Orofacial Myology

orofacial-myologyWhat is Orofacial Myology?

Orofacial Myology (OM) is the treatment of the orofacial muscles to improve muscle function and tone. The goal of OM is to establish correct functional use of the lips, tongue and mandible (jaw), to facilitate normal growth and development. OM is also called myofunctional therapy.

While OM may improve jaw and teeth alignment and structures, the central goal of OM is training of the orofacial muscles. ASHA (American Speech-Language Hearing Association) notes that “Research exists indicating that oral myofunctional treatment is effective in modifying disorders of tongue and lip posture and movement. However, more basic and applied research is needed regarding the nature and evaluation and treatment of oral myofunctional disorders.”

What is an Orofacial Myofunctional Disorder?

An orofacial myofunctional disorder (OMD) is a pattern involving orofacial musculature that interferes with the normal growth, development or function of the structure or calls attention to itself (ASHA).

Examples of OMD include:

  • Tongue thrusting at rest or during the swallow. A tongue thrust is where the tongue contacts the front teeth or sticks through the teeth at rest or during swallowing. It is also called “tongue fronting” because the tongue is too far forward.
  • Lip incompetency, such as open mouth posture at rest (associated with mouth breathing) and poor lip seal during speech or swallowing.
  • Sucking habits, such as sucking fingers, thumb, dummies and other objects.
  • Biting habits, such as biting nails, lips or objects.
  • Disorders of the temporomandibular joint (TMJ).
  • Incorrect breathing patterns, including mouth breathing.

What is an Orofacial Myologist?

An orofacial myologist is someone who is trained in orofacial myology. ASHA notes that the assessment and treatment of OMD is within the scope of practice for Speech Pathologists.

In Australia, Speech Pathologists who wish to specialise in OM may attend training with the Australian Academy of Orofacial Myology (AAOM). The American-based International Association of Orofacial Myology (IAOM) also runs courses in the USA. Speech Pathologists can gain certification with the AAOM or the IAOM.

Some Orofacial Myologists have a different background, rather than Speech Pathology. Many Orofacial Myologists have a dental background – eg. Oral Hygienist.

The treatment of OMD is multi-disciplinary. The team may include a dentist, orthodontist, ENT specialist, Paediatrician, allergist and others.

I have completed training in Orofacial Myology with the Australian Academy of Orofacial Myology and Sandra Coulson, the (grand)mother of Orofacial Myology!

What is involved in Orofacial Myology assessment?

An OM assessment evaluates:

  • tongue and lip resting positions
  • tongue, lip, and teeth movements during swallowing
  • the presence of tongue or lip ties
  • the presence of sucking or biting habits and their impacts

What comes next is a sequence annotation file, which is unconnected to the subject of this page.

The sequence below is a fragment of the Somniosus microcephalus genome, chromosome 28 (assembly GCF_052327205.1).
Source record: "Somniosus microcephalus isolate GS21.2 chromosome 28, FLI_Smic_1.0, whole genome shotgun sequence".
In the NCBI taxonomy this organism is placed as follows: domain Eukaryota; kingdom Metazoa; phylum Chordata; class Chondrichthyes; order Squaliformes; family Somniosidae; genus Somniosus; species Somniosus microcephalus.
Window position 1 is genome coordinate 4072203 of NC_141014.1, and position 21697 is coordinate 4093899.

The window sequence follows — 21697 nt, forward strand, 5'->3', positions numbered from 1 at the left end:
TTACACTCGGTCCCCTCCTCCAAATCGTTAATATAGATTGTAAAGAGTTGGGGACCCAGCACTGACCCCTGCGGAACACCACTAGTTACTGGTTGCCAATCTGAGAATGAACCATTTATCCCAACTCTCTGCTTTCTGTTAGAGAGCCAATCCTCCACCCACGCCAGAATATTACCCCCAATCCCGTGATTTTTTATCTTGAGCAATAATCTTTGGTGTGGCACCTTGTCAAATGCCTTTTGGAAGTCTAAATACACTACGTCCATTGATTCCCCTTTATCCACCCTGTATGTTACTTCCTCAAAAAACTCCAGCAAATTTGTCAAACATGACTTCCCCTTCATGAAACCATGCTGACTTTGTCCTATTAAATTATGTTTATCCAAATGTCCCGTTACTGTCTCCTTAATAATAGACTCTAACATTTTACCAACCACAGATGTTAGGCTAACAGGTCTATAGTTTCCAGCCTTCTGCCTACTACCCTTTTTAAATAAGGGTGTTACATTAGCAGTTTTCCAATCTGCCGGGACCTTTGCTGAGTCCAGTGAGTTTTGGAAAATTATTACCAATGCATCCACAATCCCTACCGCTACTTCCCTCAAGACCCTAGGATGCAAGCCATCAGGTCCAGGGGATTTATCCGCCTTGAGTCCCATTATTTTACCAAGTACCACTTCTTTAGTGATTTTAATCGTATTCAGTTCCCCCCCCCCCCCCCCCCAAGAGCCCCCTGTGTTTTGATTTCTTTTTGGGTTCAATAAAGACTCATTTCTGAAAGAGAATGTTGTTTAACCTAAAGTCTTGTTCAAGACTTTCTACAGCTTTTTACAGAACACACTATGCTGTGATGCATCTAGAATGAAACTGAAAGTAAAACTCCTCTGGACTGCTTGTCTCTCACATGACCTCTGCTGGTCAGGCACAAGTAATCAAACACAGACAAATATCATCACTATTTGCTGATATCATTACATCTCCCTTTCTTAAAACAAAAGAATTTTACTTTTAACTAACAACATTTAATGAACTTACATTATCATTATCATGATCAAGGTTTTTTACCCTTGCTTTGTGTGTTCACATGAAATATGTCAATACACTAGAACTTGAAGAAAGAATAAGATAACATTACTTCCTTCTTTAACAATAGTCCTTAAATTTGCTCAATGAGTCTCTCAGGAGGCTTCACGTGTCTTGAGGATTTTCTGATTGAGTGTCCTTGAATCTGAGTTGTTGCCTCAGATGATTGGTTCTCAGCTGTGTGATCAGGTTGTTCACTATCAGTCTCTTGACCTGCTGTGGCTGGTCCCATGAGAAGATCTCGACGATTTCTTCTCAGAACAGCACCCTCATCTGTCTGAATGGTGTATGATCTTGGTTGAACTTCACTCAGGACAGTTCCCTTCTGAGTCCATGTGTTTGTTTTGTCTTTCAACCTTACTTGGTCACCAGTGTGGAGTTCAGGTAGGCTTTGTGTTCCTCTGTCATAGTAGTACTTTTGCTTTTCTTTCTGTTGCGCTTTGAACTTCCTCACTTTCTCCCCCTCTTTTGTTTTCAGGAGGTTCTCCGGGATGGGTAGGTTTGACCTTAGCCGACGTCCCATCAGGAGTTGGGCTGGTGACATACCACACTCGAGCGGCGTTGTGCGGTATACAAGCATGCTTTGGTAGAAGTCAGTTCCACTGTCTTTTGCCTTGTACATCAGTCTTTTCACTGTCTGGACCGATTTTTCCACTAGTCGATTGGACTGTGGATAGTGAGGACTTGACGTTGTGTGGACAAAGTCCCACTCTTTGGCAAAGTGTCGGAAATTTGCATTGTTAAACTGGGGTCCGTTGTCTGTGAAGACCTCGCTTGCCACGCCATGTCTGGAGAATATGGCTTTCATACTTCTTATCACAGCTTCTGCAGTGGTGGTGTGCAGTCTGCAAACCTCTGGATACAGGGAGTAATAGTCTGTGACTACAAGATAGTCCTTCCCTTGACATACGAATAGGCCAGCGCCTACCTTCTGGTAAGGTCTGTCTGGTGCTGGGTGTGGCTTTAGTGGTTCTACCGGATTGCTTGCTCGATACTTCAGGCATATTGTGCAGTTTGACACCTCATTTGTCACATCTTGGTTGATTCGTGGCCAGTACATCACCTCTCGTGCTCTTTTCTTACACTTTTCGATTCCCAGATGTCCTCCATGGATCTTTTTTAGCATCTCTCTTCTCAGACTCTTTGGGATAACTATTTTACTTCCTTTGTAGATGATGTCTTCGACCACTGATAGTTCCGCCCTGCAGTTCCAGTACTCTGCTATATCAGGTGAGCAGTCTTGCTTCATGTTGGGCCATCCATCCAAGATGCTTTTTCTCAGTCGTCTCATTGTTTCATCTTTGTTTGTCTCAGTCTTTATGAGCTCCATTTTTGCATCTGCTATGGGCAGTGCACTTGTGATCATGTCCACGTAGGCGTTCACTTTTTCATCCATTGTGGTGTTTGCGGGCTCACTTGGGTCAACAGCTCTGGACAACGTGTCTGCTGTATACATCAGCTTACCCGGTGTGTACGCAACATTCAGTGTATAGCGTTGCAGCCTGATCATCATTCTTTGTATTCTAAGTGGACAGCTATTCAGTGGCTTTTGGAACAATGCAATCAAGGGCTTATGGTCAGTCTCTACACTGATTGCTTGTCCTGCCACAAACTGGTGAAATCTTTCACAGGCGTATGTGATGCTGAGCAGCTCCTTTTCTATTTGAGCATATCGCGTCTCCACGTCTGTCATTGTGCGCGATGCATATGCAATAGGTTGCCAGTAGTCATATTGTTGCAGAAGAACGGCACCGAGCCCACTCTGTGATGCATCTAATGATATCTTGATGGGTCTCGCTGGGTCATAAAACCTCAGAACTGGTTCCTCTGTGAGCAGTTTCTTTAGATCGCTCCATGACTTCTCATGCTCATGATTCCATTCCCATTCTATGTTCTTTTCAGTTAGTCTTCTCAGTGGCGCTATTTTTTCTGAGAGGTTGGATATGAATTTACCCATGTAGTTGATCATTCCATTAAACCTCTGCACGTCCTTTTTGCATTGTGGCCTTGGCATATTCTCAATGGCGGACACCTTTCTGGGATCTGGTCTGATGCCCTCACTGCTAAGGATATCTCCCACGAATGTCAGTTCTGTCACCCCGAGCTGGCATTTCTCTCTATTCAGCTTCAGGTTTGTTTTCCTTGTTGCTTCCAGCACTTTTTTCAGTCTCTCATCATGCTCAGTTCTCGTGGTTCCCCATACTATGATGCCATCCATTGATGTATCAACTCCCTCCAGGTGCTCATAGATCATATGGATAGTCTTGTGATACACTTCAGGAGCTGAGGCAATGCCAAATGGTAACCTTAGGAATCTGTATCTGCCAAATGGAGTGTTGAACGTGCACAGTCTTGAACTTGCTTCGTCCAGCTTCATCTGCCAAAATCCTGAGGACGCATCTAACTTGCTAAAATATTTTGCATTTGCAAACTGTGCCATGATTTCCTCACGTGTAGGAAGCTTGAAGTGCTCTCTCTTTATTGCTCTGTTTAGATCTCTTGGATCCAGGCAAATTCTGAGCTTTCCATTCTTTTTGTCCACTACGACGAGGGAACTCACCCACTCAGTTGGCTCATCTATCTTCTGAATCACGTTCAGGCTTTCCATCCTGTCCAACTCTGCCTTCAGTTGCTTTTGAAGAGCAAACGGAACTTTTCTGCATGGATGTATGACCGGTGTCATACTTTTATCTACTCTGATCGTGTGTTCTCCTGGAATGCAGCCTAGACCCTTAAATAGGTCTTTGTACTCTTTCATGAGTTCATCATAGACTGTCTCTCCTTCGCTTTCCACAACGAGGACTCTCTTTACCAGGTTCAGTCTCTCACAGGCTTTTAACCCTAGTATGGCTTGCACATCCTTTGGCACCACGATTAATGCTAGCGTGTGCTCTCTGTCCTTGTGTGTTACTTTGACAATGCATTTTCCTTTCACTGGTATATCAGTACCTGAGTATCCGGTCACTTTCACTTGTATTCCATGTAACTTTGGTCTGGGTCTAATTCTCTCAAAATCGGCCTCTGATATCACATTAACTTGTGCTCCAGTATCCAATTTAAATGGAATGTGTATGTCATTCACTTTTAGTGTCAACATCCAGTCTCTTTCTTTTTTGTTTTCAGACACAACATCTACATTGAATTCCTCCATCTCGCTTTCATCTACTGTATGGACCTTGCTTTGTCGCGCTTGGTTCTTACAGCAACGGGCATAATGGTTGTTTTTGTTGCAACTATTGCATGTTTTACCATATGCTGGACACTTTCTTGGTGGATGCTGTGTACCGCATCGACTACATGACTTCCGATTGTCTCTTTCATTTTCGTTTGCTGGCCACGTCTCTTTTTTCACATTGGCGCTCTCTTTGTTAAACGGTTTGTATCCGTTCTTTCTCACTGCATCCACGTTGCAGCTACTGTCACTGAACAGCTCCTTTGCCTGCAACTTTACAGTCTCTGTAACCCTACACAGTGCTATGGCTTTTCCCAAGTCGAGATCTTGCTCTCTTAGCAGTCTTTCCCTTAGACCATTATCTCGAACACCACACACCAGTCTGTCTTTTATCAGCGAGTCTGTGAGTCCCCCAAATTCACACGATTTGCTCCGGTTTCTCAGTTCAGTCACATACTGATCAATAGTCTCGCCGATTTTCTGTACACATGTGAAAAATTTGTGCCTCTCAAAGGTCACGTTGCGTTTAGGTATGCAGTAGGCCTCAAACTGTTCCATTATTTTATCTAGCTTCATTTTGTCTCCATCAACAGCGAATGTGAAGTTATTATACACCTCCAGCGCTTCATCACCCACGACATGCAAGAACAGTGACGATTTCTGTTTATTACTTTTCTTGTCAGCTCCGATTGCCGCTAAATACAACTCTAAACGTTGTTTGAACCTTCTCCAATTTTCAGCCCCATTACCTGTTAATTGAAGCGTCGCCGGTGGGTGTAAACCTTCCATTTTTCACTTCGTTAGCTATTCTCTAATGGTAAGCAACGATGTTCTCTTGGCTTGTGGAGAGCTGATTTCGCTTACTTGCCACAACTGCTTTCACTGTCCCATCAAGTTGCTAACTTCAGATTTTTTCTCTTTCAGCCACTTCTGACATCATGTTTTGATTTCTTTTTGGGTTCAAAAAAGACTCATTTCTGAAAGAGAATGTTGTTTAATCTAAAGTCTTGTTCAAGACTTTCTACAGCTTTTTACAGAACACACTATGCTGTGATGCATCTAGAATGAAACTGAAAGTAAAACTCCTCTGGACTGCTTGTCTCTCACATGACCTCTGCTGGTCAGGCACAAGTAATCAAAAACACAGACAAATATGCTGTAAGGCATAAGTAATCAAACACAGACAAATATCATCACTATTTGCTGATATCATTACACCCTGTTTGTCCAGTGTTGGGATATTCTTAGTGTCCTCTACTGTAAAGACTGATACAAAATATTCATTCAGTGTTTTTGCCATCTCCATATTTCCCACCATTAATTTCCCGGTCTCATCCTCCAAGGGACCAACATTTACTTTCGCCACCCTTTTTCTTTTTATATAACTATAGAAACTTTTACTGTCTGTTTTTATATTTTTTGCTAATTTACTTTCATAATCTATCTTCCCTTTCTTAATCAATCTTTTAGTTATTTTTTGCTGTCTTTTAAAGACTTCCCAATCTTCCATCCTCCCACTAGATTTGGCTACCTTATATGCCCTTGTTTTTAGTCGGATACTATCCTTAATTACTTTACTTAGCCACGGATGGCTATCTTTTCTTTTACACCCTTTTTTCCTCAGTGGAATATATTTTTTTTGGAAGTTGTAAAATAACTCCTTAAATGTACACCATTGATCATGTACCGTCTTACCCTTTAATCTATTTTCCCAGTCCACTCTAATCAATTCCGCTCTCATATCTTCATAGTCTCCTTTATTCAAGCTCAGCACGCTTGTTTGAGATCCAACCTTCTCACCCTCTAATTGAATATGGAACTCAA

• screening of potential airway problems and referral to a specialist if appropriate

As I am a Speech Pathologist, my assessments also evaluate the potential impact on an OMD on communication and swallowing.

What is involved in Orofacial Myology therapy?

Therapy may address specific problems identified in assessment, including dysfunction of the lips and tongue and stopping abnormal sucking or biting habits.

Prior to therapy, I may refer you to an ENT to assess airways, including the size and impact of tonsils, adenoid, and nasal obstructions. If allergies are a problem, you may need to address this before OM therapy, to ensure that therapy is most effective. It is also important to address tongue and lip ties, and OM therapy can assist in the rehabilitation of the tongue and lips after frenectomy.

Therapy is not a walk in the park – it requires effort – although it can also be fun! It is important that clients are committed to daily practice of set orofacial exercises and children need help from an adult with this. There will be regular review of exercises with the therapist. The frequency of appointments depends on whether there are speech goals in addition to OM goals.

Orofacial Myology : My Passion!

I am passionate about applying Orofacial Myology to my Speech Pathology practice. After more than 10 years of working as a Speech Pathologist, I was dissatisfied with my ability to address a number of problems in my clients, due to underlying problems such as tongue thrust and tongue tie (frequently undetected, I suspect). Since completing the intensive course on Orofacial Myology, I am finding that the majority of my clients with speech articulation problems also have an OMD, which is impacting on their speech. In some clients, I suspect that sleep disordered breathing patterns may also be affecting their concentration and behaviour, due to the impact of breathing dysfunction on their sleep.

For more Information:

Orofacial Myofunctional Disorders – ASHA

Australian Academy of Orofacial Myology

International Association of Orofacial Myology